July 09, 2021

“We all sit down at the card table...”

 An excerpt from “Trouble and Strife,” by Johanne Levesque

Friday, December 12th, 1930 (Bridge day)

I love Fridays.  Today happens to be an unseasonably mild day in December and I take advantage of it.  I hang the rugs over the clothesline to beat the dust out of them.  Friday is the day that I tidy up the house.  I rush to do so before 10 a.m. as it’s also the day I host the bridge game.  It’s an easy day for me as I never cook dinner; I always get fish and chips from a local restaurant.

            I place a dark blue linen cloth on the kitchen table.  For a centrepiece, I choose a flat mirror plateau holding green grapes and tawny pears.

            Wilma is the first guest to arrive.  She has short, deeply set wavy red hair worn to the chin and a fair complexion spotted with freckles.  I hug Wilma’s diminutive body then I take her coat and the tiny sandwiches she has brought.  We sit on the edge of the sofa sipping tea.

            “You haven’t cleared your sidewalk.  Lawrence says that the city will charge you two cents per food front if it’s not cleared,” she says as she twirls her hair like a little girl.  She talks like a little girl too.  Everything she says is regurgitated from what her husband told her.  Sometimes I would like to shake her and ask her what she really thinks, but I fear she would have nothing to say…

            “I know, but Eugene has been so busy lately.  To tell you the truth I’m glad.  If the city charges us, it gives work to the unemployed.  I think it’s a great idea.  Eugene doesn’t agree of course, but it’s up to him.”

            Phyllis is the next one to arrive.  Her dress is slim, simple and elegant, the hemline well below the knee.  She looks and acts like a pillar of virtue.  I personally find her quite boring.  Her long hair is wrapped in a bun at the base of her neck, which accentuates her impeccable posture.  She has brought chocolate cake.

            Wilma looks at her watch, then looks at me with those beautiful, penetrating green eyes of hers.  “Eleanor always arrives late.  It’s very insensitive of her,” she says as she twirls her hair.

            It is uncharacteristic of Wilma to complain.  She is usually so very calm and composed, but some things bother her and tardiness is one of them.  In fact, Eleanor has many faults that Wilma cannot tolerate—especially her lack of tact and her poor choice of language, but she is willing to overlook each one of them when they play bridge because Eleanor is her partner and she always outwits the opposing team.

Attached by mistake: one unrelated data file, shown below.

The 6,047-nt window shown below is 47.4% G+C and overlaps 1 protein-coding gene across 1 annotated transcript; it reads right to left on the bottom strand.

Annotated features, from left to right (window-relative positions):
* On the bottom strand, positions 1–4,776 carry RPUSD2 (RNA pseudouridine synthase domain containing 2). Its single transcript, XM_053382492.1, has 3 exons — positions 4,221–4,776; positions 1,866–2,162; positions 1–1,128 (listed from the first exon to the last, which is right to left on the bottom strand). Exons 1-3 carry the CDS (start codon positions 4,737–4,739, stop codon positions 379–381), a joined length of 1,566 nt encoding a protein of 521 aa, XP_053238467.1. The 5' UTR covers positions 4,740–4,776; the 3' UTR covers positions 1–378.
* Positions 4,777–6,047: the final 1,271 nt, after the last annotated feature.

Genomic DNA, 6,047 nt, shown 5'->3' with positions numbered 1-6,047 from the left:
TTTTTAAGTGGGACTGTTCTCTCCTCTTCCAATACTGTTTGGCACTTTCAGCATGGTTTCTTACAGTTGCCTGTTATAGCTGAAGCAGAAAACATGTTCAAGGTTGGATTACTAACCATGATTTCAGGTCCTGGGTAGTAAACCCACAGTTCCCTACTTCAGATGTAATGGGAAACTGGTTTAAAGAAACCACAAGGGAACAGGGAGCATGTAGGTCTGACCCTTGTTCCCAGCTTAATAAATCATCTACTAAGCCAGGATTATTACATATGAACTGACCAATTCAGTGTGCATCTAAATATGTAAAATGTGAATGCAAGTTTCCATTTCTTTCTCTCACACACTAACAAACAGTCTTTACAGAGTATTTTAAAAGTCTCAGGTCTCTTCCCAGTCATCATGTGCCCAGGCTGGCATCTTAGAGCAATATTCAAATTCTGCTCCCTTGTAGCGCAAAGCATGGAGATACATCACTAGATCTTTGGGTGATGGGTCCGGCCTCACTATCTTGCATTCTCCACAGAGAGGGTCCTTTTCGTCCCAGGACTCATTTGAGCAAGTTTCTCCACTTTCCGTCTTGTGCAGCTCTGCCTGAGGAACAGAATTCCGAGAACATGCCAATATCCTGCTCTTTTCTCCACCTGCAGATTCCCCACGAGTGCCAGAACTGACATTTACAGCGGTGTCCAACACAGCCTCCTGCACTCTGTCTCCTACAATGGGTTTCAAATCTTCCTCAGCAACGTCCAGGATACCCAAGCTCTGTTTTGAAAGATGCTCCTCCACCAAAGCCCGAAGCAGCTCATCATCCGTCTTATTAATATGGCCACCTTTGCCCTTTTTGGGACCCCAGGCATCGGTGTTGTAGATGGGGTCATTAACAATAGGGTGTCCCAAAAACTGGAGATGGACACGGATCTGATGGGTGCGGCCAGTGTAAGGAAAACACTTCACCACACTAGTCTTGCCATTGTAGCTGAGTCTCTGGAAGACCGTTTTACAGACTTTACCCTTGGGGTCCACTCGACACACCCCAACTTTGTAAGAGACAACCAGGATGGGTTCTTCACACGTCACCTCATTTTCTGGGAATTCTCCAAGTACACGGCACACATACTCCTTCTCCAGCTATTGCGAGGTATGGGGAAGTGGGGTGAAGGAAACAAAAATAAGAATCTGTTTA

After we drink a second cup of tea, Eleanor finally arrives wearing an azure blue silk velvet turban with a rhinestone pin in the front and a matching blue dress.  Her eyebrows are plucked to a fine line and drawn in with a pencil.  She’s the only woman in the group who colours her hair.  She always looks immaculately groomed and elegant.  She’s also the only woman in the group with no children.

            She is a woman of leisure who has travelled the world over.  Her calendar is full of hair appointments, manicures, massages and lunches.  Gerald is a very successful lawyer, and she came into the marriage with a hefty inheritance.

            Her face is flushed, “Sorry I’m late, ladies.  Gerald is such a dimwit, he forgot today’s Friday and I had to call him to come pick me up.”  She gives me a bottle of sherry.  “For you, my dear,” she says as she kisses the air by my cheeks, so as not to mess up her makeup.

            She never brings homemade goodies.  She told Gerald when she married him, “If you think you have wed a cook, you are quite wrong.  Our wedding, my dear, only means more business for the delicatessen.”

            I thank her as I hang up her coat.  We all sit down at the card table…

If you liked this excerpt from Trouble and Strife, you can buy the book at any of the following links:

Austin Macauley Publishers™ (my publisher)
Barnes & Noble